Breast Reconstruction

Breast Reconstruction Surgery in South Bend, IN - Tissue Expanding & Sculpting

Is It The Right Choice For You

Not every woman facing a mastectomy feels the need for breast reconstruction, but for many women it is an important next step in their recovery and overall healing. What has changed over the years is the number of options when it comes to choosing breast implants and surgical techniques. If you need help choosing the right breast implants or have questions about mastectomy recovery, contact Dr. Stephen Zucker, your local breast surgeon in South Bend, IN.

Tissue Expanders and Implants

This procedure typically involves at least two surgeries, but has the fewest scars, is the least invasive of all of the options, and has the fastest healing time.

A tissue expander is a balloon placed at the time of the mastectomy and adds about 1 hour of extra surgery time. This procedure usually entails one and sometimes two days in the hospital. Recovery times vary, but typically are in the 2-3 week range.

During weekly office visits over 2-3 months and starting about 2 weeks after placement, the expander is slowly filled with salt water until the desired size is reached. When chemotherapy (if necessary) is completed, the expander is removed and the permanent implant placed. This takes about 1 hour and is done on an outpatient basis.

In the normal mastectomy, after the expander has been exchanged for an implant, nipple reconstruction can then be done. The nipple is created from skin taken locally from the breast—this will be done in the operating room. A tattoo is added later in the office for the areola color.

Expander and implant surgery is an option to weigh against using your own tissue (TRAM flap typically). It may not work as well in radiated settings and may not look or feel as soft and natural as using your own tissue. But the surgery is typically less invasive, takes less time, and healing is generally quicker.

Latissimus Flap

This option utilizes skin and muscle from the back which is tunneled just under the axilla to create a breast mound. Because the back is not fatty, an implant is usually necessary to achieve the desired breast size. The blood supply to this tissue is left intact so failure of the flap is rare. This is a useful procedure for women who have large breasts, have wound healing problems, previous infections of the chest, or have had prior radiation therapy of the chest.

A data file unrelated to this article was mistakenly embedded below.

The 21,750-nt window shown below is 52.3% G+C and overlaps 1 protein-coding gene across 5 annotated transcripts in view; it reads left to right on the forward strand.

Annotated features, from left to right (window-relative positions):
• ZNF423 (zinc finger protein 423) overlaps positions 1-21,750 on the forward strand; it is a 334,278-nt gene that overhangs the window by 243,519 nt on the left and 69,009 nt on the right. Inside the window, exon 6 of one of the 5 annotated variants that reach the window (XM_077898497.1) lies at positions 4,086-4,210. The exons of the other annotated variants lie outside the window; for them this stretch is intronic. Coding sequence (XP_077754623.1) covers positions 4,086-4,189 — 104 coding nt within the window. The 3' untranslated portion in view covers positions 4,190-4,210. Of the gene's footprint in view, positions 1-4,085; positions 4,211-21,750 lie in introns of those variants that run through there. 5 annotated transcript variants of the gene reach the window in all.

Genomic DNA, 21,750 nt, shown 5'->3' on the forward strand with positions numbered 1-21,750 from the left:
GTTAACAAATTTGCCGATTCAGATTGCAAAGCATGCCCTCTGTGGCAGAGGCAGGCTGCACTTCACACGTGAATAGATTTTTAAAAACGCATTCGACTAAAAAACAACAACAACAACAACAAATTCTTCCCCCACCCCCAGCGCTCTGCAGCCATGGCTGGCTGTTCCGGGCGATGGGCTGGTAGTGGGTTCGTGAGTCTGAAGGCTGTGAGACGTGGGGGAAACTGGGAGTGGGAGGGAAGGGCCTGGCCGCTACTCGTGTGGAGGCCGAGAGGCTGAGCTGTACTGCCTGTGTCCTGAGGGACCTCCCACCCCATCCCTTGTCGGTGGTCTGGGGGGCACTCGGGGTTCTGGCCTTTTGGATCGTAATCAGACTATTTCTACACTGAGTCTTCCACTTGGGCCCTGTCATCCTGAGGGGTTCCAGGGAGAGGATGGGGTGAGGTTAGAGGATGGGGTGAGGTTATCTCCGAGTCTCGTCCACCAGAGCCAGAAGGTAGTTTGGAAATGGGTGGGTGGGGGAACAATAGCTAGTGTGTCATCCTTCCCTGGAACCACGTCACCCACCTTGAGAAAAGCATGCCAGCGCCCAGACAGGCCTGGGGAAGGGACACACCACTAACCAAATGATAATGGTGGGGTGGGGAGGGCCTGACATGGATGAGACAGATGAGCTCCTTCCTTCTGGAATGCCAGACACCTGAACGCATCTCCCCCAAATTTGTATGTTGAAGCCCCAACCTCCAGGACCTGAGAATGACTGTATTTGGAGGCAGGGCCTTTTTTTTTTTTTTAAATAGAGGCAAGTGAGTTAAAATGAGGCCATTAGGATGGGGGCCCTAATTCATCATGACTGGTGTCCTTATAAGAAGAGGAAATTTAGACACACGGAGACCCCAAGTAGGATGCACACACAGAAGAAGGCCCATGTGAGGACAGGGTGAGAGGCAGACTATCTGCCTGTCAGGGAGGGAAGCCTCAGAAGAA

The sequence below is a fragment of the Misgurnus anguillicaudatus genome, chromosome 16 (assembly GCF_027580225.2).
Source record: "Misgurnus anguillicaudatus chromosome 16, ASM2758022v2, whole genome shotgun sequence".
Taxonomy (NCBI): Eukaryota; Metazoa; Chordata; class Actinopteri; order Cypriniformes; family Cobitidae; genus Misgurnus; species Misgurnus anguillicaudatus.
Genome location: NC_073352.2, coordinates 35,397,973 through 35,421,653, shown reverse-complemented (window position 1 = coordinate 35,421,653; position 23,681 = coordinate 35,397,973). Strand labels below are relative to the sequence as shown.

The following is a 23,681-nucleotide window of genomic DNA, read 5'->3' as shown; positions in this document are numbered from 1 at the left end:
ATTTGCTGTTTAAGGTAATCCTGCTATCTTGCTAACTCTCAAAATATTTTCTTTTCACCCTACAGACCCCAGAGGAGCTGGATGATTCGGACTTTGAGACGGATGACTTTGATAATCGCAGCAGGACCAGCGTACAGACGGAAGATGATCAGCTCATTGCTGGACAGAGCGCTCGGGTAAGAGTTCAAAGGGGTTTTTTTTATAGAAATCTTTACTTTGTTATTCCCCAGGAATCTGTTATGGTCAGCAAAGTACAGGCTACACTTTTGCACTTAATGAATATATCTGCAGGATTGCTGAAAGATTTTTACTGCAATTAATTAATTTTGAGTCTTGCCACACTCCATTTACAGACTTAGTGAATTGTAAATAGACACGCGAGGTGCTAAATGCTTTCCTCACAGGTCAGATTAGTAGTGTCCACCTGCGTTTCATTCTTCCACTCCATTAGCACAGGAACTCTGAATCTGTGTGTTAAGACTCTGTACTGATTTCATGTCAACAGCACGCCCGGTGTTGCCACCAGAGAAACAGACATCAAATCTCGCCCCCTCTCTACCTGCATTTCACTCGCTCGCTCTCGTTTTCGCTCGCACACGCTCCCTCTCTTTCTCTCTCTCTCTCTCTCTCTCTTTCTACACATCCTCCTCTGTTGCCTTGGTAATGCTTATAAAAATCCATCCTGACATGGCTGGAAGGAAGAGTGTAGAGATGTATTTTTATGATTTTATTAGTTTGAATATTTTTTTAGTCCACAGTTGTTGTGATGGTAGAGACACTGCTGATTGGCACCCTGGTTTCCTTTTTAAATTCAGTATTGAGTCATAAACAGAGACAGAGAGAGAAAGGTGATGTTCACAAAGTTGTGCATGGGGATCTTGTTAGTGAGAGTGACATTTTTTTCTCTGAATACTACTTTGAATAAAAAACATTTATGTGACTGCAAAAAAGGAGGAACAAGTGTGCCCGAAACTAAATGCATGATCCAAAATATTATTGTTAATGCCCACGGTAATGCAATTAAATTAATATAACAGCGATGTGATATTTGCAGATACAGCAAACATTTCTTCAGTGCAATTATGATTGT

This procedure takes about 3 hours and requires 2-3 days in the hospital. Drains stay in the back for 1 to 3 weeks to prevent fluid collections there. Besides the scar on the breast, there is also a long scar on the mid-back region of the affected side. This scar is placed in a natural fold line that many women have to improve the quality of the scar. Recovery for this procedure is in the 3-4 week range.

For a larger breast size, an expander (rather than a permanent implant) is placed at the time of surgery under the latissimus flap and necessitates extra office visits to fill the expander. A second surgery to replace the expander with a permanent implant is then performed.

Bilateral Reconstruction

Bilateral refers to breast reconstructions on both sides. For various reasons, patients decide to undergo bilateral mastectomies. Some of these patients request bilateral breast reconstructions.

Important Concepts For These Patients

Bilateral breast reconstruction with expanders and implants is still a multi-step procedure with numerous office visits. Operating on both sides is not much more involved than operating on just one side. It is still a 60-90 minute procedure that occurs after the mastectomies. A second operation in the OR is needed to remove the expander, make adjustments, and to place the permanent expander. The second surgery is done as an outpatient, typically 3 months after the placement of the expanders, or after chemotherapy and/or radiation therapy have been completed.

The implants, because they are both round, achieve some added symmetry for the patient. A patient will continue to have weekly office expansions until she feels that the size of the expanders is appropriate for her build, her clothes, and her expectations. The final size depends upon the patient’s expectations for how she will look in clothes.

If the patient has already had radiation to her chest or if there is some wound healing issue, the patient may elect to have an expander on one side, and a latissimus flap for the other side. Rarely, both side latissimus flaps are performed.